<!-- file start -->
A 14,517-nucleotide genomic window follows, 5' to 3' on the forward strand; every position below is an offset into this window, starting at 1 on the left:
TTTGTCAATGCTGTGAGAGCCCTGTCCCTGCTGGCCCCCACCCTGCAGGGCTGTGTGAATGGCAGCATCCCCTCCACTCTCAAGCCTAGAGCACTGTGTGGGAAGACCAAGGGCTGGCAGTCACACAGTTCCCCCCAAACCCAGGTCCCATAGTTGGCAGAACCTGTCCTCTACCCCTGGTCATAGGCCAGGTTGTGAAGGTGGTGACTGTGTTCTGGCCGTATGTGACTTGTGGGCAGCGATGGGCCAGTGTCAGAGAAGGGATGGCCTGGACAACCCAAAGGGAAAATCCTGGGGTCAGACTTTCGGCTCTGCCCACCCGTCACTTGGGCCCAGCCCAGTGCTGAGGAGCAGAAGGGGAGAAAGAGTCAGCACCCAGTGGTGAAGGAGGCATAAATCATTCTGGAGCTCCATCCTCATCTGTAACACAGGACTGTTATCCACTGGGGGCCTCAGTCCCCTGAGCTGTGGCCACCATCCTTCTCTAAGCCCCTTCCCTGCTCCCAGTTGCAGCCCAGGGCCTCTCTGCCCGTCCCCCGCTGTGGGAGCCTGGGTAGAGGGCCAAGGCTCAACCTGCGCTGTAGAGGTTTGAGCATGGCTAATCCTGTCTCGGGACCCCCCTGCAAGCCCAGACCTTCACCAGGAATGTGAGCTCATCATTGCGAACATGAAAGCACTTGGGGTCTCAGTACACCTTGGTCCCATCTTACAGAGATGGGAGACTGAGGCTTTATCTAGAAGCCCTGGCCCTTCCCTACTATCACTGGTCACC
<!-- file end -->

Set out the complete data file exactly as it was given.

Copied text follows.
A 14,517-nucleotide genomic window follows, 5' to 3' on the forward strand; every position below is an offset into this window, starting at 1 on the left:
TTTGTCAATGCTGTGAGAGCCCTGTCCCTGCTGGCCCCCACCCTGCAGGGCTGTGTGAATGGCAGCATCCCCTCCACTCTCAAGCCTAGAGCACTGTGTGGGAAGACCAAGGGCTGGCAGTCACACAGTTCCCCCCAAACCCAGGTCCCATAGTTGGCAGAACCTGTCCTCTACCCCTGGTCATAGGCCAGGTTGTGAAGGTGGTGACTGTGTTCTGGCCGTATGTGACTTGTGGGCAGCGATGGGCCAGTGTCAGAGAAGGGATGGCCTGGACAACCCAAAGGGAAAATCCTGGGGTCAGACTTTCGGCTCTGCCCACCCGTCACTTGGGCCCAGCCCAGTGCTGAGGAGCAGAAGGGGAGAAAGAGTCAGCACCCAGTGGTGAAGGAGGCATAAATCATTCTGGAGCTCCATCCTCATCTGTAACACAGGACTGTTATCCACTGGGGGCCTCAGTCCCCTGAGCTGTGGCCACCATCCTTCTCTAAGCCCCTTCCCTGCTCCCAGTTGCAGCCCAGGGCCTCTCTGCCCGTCCCCCGCTGTGGGAGCCTGGGTAGAGGGCCAAGGCTCAACCTGCGCTGTAGAGGTTTGAGCATGGCTAATCCTGTCTCGGGACCCCCCTGCAAGCCCAGACCTTCACCAGGAATGTGAGCTCATCATTGCGAACATGAAAGCACTTGGGGTCTCAGTACACCTTGGTCCCATCTTACAGAGATGGGAGACTGAGGCTTTATCTAGAAGCCCTGGCCCTTCCCTACTATCACTGGTCACC